• Two exciting new Carpenters releases are now available. The new book Carpenters: The Musical Legacy can be ordered here. A big thanks to the authors and Richard Carpenter for their tremendous effort in compiling this book! Also, the new solo piano album Richard Carpenter's Piano Songbook is available for ordering here.

Tomka Productions


Bright colored pinwheels go 'round in my head.
Thread Starter
Hi all,

I have a few comments and a few questions. As an archivist-in-training pursuing a Master's degree in Library and Information Science, I'm particularly interested in the archives, which we say are supposed to permanently preserve the content, context, and structure of records.

A lot of us have seen the content, whether they be official DVD releases or lo-fi tapes, but unfortunately, I've found many of these reproductions to lack important context. I know that all of you here, through devouring books from Ray Coleman, Randy Schmidt, and the wonderful Chris May, are re-constructing histories with context that situate the audiovisual "records" (tapes, TV performances, live performances, etc.) within time and place.

My question today relates to Tomka Productions. I remembered seeing Tomka Productions in the credits for "Make Your Own Kind of Music." Little exists online to provide context. However, I did find some public records on the State of California Secretary of State's website that clearly state that Don Knotts (on the PDF scan, "Jesse Donald Knotts") was the director of Tomka Productions at the time of its dissolution in 2005 [PDF]. (Similarly, you can see Downey-Bronx's paperwork here. These records are part of the public record, and I found them doing a Business Search.)

So... I have a question for you all. We know that the Carpenters performed "(They Long to Be) Close to You" on the Don Knotts Show in September 1970. Tomka Productions produced the Don Knotts Show. We also know that "Make Your Own Kind of Music" came out as a summer replacement series to replace the Don Knotts Show when it was canceled.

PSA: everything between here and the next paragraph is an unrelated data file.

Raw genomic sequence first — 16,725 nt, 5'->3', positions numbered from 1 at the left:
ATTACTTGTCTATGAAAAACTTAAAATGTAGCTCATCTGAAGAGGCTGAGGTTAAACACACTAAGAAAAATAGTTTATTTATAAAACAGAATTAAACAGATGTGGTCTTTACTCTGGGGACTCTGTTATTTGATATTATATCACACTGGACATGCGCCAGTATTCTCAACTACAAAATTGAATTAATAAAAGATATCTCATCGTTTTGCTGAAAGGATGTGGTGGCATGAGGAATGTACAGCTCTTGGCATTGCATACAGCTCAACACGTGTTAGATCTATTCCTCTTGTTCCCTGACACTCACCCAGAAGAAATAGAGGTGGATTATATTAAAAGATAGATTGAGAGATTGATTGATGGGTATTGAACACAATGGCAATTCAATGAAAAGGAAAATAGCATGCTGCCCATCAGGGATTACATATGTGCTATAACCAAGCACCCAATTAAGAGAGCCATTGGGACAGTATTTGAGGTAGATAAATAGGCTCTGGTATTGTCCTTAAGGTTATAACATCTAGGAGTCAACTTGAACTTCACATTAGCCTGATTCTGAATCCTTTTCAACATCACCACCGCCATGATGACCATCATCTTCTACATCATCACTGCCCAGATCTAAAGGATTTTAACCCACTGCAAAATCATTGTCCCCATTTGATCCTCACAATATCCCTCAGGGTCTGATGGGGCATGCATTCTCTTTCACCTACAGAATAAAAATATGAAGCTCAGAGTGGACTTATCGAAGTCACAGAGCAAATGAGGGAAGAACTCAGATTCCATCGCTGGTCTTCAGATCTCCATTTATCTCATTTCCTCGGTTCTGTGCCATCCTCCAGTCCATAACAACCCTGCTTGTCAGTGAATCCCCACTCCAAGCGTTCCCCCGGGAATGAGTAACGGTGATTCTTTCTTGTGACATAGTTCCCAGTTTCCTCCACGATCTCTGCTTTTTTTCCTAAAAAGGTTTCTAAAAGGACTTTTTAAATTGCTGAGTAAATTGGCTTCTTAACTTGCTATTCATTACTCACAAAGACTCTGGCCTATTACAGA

Do we know, what was the business relationship between the Carpenters and Don Knotts? Whose idea was it to give the Carpenters a starring role on a summer TV series? In my daydreaming mind, I picture Don Knotts being so thoroughly impressed with the Carpenters while working with them, that when someone pitched a music-and-comedy summer replacement series, Don Knotts would have said he would be more than happy to let them use his production company.

The second part to my inquiry is this. We know from the credits on the various official Carpenters DVDs that the archival footage of the five television specials are in the custody of Downey-Bronx Productions (Richard Carpenter is the CEO, Werner Wolfen is the Secretary, and Jerry Weintraub is the CFO). Who is technically the records custodian for the Don Knotts Show and MYOKOM master 2" tapes? (I know that Richard is adamant that MYOKOM will never be released in its entirety on DVD, and I understand and accept that.) But, from an archival standpoint, are the tapes being preserved by an organization? Or are they sitting in a musty garage bin somewhere gathering mold and dust? I really hope that these tapes will be preserved for as long as physically possible. I would be absolutely devastated to see all of that wonderful cultural gold be permanently destroyed...

Looking forward to hearing your feedback and comments...

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